The true fight for police reform is in statehouses across the U.S. This is why | Opinion

July 30, 2020 6:30 am

Protesters gather outside the Pa. Capitol on Saturday, 5/30/20 to stand in solidarity with Black Americans nationwide, and to call for justice in the case of George Floyd (Capital-Star photo by John L. Micek)

By Art Haywood

Black Lives Matter protests erupted across the United States and beyond following the cruel killing of George Floyd by police officers in Minneapolis. Weekly, and in some places daily, rallies and marches demand an end to police brutality and to systemic racism.

And less than two months later, at least 13 states have passed legislation to curtail police brutality.

Since June and in a response to the Black Lives Matter rallies, protests and marches, lawmakers in Colorado, Delaware, Iowa, New Hampshire, New York, Oregon and Minnesota banned chokeholds.

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Police officer immunity from lawsuits was cut in Colorado.

Use of lethal force was restricted by legislators in Colorado and Minnesota.

Anti-bias and de-escalation training is now required in Pennsylvania and Iowa, after passing the legislatures with bipartisan support.

Independent investigation of police involved killings was approved in New York and Minnesota.

These are some of the more than 30 state-level recent changes in the rules that have permitted police brutality and systemic racism. This legislation is a small, initial start of the change needed. Many proposals to change laws in several states have not yet passed.

In Pennsylvania in we are pushing changes to the definition of use of force, banning chokeholds, prohibition on military style weaponry for police, strong civilian review boards, anti-bias training and my legislation to require independent investigation of police involved killings and other measures to prevent use of lethal force, particularly as it would impact our Black and Brown communities.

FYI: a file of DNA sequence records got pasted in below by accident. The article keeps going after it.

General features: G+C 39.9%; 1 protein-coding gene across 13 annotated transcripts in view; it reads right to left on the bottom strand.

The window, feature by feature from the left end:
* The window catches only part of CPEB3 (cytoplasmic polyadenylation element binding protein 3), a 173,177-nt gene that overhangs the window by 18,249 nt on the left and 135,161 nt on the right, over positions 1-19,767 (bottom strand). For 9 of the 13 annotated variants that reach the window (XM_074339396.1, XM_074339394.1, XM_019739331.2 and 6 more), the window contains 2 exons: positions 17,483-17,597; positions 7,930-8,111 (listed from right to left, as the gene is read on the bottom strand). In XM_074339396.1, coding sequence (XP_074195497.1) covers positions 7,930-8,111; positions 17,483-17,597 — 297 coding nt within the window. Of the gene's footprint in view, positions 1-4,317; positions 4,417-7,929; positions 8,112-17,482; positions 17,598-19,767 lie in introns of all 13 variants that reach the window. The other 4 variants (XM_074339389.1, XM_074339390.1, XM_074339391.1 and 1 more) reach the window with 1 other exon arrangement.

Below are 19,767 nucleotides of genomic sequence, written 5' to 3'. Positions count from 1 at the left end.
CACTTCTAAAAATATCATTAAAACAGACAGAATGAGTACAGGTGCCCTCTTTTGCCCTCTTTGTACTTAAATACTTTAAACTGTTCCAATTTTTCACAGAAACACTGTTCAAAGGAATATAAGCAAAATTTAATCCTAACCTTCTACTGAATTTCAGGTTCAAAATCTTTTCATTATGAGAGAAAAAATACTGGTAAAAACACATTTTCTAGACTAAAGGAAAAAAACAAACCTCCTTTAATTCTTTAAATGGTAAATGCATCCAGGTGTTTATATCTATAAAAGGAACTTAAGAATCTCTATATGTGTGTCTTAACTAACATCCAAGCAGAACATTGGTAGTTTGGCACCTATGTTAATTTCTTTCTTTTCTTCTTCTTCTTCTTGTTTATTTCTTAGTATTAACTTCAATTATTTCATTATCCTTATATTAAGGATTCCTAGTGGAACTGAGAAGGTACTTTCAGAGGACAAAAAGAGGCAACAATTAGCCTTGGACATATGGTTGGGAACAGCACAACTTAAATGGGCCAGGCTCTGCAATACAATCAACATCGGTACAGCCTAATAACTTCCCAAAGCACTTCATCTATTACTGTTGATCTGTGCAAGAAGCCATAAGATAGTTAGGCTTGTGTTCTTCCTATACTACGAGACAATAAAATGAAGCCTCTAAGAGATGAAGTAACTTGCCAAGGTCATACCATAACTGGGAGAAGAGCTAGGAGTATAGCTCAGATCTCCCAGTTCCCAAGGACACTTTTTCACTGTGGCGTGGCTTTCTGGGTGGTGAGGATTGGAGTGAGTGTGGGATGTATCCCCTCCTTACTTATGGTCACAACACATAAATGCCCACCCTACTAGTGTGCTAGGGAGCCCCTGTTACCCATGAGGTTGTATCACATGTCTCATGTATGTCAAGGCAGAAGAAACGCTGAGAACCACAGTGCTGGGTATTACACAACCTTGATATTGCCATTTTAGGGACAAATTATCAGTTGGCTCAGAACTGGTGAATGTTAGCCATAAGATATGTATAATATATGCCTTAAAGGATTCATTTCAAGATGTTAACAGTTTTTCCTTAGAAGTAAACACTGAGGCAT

We can’t afford to wait any longer for necessary reforms like these. They are literally lifesaving.

Change is happening at the state level. State legislatures are now the crucibles of law enforcement reform. While more than a dozen states have taken some action, the national government has not. The U.S. Senate and President Donald Trump stand in the way of change. Our focus must shift from the failures of the federal government to the opportunities presented in states.

More wins for the movement for Black Lives Matter will be necessary. States have started to change; Pennsylvania among them. Electing lawmakers in our states in November who agree with our demands will produce more of those wins and drive the movement to end systemic racism.

We can take the states.

State Sen. Art Haywood, a Democrat, represents the 4th Senate District, which includes parts of Philadelphia and Montgomery County. He is the ranking Democratic member of the Senate Health & Human Services Committee, and writes from Harrisburg. 

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